One of the most extensive examinations of sorority life is the 2004 book Pledged, in which author Alexandra Robbins blends information from member-informants, her own journalistic interviews and undercover observations, and social-science research to tell readers what goes on inside the houses of Greek Row and beyond.

At the conclusion of her book, Robbins reported having "deeply mixed feelings" about sororities. The two primary benefits claimed by many sorority members were the network of female friends and a sense of confidence. The community-service aspect of sororities also appears to carry forward beyond college for many members. (Sororities at my home school, Texas Tech University, require their students to participate in at least two extracurricular activities, according to this article in the school newspaper.)

As Robbins writes, however, "for every girl who emerges from a sorority with improved self-esteem, there are numerous others whose confidence has been crushed" (p. 320). Robbins lists several additional problem areas, such as an atmosphere of conformity, intolerance, and "constantly being judged;" a heavy reliance on men for social validation; and enormous time and financial commitments. In some sororities, members are officially required to attend a certain percentage of events and even when not technically required, many feel implicitly that they should attend sorority activities over important outside functions.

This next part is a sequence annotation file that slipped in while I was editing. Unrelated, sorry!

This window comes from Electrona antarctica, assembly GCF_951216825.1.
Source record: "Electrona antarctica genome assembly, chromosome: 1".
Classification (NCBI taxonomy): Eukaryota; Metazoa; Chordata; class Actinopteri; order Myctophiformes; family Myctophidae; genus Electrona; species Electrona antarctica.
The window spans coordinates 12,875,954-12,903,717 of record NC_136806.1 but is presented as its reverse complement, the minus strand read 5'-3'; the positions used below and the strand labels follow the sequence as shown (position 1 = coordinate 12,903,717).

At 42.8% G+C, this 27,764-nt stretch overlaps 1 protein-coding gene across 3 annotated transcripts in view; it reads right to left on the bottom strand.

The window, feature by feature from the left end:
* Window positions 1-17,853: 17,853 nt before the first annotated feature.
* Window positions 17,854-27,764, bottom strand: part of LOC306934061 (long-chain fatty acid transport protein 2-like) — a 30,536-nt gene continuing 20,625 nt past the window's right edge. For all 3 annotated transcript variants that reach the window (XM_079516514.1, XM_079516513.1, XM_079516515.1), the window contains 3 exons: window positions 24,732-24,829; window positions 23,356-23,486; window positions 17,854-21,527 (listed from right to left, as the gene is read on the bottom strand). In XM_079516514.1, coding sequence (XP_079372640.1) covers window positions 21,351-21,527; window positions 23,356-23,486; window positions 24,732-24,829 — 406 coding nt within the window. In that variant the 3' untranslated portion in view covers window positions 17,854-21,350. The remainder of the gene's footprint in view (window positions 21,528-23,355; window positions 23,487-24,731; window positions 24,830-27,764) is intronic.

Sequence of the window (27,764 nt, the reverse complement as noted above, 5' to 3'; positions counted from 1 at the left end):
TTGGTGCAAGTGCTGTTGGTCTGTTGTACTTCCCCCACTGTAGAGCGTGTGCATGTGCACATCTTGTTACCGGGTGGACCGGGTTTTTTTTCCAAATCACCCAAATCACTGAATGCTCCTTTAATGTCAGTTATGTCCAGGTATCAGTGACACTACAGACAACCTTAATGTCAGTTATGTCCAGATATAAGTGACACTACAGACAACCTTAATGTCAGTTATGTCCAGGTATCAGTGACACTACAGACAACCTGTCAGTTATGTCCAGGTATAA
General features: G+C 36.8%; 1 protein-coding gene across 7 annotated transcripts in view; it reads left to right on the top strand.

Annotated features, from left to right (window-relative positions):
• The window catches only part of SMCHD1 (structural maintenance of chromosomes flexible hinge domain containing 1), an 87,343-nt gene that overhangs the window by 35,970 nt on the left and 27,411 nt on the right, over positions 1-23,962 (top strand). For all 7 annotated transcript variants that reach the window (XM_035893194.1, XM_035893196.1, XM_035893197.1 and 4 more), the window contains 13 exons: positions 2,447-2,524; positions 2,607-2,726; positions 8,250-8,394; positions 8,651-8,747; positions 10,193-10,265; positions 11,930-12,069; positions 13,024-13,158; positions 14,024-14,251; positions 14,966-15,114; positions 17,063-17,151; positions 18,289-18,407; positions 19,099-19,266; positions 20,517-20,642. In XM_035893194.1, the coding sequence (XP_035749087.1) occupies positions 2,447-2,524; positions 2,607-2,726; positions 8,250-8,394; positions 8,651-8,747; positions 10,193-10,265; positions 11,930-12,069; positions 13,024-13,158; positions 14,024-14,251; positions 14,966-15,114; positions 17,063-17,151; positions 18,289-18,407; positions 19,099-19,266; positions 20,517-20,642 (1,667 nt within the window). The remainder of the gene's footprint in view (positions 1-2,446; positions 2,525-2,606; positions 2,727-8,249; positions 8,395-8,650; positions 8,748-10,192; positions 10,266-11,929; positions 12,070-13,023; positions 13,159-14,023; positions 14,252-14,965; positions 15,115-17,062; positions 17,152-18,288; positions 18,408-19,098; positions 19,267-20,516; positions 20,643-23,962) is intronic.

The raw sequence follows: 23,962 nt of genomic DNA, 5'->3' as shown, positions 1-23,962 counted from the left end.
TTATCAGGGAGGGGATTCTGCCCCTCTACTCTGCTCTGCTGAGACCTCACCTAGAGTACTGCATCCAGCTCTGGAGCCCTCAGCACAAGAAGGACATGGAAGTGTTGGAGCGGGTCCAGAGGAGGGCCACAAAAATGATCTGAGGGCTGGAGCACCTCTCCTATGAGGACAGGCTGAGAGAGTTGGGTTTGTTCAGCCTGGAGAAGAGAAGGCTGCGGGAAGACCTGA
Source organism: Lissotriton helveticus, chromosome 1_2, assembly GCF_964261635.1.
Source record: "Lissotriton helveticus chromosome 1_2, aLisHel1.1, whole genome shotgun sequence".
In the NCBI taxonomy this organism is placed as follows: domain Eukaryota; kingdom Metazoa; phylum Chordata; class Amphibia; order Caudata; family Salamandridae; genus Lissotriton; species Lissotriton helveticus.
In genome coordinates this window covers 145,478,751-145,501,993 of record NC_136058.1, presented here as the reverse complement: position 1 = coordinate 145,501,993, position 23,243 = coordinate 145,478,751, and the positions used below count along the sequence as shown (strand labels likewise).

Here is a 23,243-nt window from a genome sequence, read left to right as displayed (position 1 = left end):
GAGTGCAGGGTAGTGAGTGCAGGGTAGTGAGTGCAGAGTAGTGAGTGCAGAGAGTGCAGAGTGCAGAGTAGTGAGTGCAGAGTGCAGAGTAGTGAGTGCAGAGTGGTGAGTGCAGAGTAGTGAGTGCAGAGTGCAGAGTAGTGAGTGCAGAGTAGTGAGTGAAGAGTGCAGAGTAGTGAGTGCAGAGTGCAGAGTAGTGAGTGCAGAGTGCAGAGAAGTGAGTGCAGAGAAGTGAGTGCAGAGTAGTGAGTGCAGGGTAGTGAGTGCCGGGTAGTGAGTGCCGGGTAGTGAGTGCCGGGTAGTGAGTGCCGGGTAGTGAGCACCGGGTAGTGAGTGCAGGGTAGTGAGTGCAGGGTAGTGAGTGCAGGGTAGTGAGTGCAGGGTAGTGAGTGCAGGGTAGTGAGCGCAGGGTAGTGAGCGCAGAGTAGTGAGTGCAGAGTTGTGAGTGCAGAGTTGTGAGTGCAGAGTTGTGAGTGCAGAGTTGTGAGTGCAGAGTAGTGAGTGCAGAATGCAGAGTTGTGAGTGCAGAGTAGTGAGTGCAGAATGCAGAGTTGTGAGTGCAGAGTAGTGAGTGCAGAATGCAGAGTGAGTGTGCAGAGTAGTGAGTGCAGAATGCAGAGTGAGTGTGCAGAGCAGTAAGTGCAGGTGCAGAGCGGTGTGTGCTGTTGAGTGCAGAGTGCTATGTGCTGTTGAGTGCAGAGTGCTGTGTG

For some people, memories from the Greek years appear to have a special significance, even influencing behavior decades later. In his book, Beer and Circus about three A's of university life (academics, athletics, and alcohol), Murray Sperber writes about fraternity alumni seeking a little cross-generational bonding with current members through sharing memories of alcohol mayhem. "The main storytellers are often alumni, and they frequently gather in their old fraternity houses to narrate the tales and, on occasion, to try to relive them" (p. 152).

The overwhelming majority of academic research on Greek life appears to be on heavy drinking and other substance use, with studies consistently showing that Greek-organization members drink more heavily than matched non-members (here and here). Again, though, the issue of self-selection is important to consider, and research suggests the correlation between Greek membership and drinking arises both from drinking-prone individuals selecting themselves into fraternities/sororities and from the Greek environment being conducive to drinking.